SMSF trustees and self-directed investors will be able to generate accurate assessments about their future pension balances and how long retirement savings may last via a new series of apps currently under development by an investment and retirement-focused fintech firm.
mSmart managing director Derek Condell said superannuation and pension calculations have, to date, been based on a member’s age, contributions and investment allocations, but these apps will improve on those with the addition of forecasts of the interplay between annual drawdowns and how long they may be sustained in their retirement.
“These factors are based on actuarial methods that are used in an algorithm developed by honorary associate professor at the Applied Finance Centre, Macquarie University, Dr Frank Ashe and applied to retail investments and investors,” Condell said.
“As part of this work, we have developed an economic scenario generator that simulates over the range of the possible future level of inflation and bond rates, allowing for recessions and market downturns, and varying levels of equity risk premiums over bonds.”
He said this work would allow the apps to present investment outcomes with a higher degree of certainty and allow trustees to have a picture of what their pension balances could be up to 35 years prior to retirement.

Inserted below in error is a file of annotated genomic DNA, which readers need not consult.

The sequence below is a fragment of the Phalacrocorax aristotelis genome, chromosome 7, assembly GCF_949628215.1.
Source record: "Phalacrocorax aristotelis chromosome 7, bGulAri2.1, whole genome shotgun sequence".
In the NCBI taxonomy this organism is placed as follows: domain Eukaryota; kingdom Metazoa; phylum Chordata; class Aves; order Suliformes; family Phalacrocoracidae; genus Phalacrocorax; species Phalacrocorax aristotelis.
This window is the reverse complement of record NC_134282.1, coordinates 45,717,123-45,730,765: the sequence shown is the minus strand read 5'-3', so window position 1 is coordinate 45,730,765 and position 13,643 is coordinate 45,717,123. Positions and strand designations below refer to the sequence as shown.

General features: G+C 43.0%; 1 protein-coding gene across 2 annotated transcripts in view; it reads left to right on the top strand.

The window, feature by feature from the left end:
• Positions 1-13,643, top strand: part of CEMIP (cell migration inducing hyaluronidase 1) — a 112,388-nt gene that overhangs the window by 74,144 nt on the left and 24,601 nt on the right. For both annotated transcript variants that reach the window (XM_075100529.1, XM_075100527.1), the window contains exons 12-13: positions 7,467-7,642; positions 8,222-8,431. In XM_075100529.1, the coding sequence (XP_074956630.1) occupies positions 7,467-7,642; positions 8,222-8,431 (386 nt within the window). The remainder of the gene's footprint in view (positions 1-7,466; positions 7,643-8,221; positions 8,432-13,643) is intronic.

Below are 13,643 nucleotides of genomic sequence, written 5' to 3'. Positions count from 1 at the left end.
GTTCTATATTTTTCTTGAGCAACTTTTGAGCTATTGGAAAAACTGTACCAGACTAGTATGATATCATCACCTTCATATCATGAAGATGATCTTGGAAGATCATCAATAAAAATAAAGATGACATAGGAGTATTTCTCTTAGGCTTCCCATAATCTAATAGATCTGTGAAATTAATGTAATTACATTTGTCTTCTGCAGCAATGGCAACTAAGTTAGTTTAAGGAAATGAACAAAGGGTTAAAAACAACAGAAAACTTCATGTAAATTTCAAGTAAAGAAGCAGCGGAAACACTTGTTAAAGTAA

“The whole model has been driven by the SMSF sector because in a previous role where I dealt with accountants on a regular basis I was frequently asked about how could they know what the retirement balance would be in the future based on the actual investments – like shares – in a client’s SMSF portfolio,” he said.
He said the algorithm would be applied to a suite of five apps in development that would appeal to SMSFs and self-directed investors and be released to the market as the start-up business secures greater levels of investor capital.
The first product that was expected to be released was a retirement report that would predict retirement balances, pension longevity based off that balance and options to boost both, he added.
Further apps would offer portfolios of directly held equities, or exchange-traded funds (ETF), to assist in changing or initiating investment strategies. However, they would not be a trading platform, but would instead connect to brokers where users would pay a brokerage fee on each transaction, Condell said.
“The apps will be offered under a subscription model, which is the only other fee apart from brokerage that users will pay, so there will be no ongoing investment portfolio fees, and any equity or ETF transactions will be directly reported to SMSF administration service providers including BGL, Class and Supermate,” he said.
He added BGL has also signed as a distribution partner, alongside consumer-focused website SuperGuide, and mSmart is in discussions with around 30 other distributors in the superannuation, SMSF and retirement sector.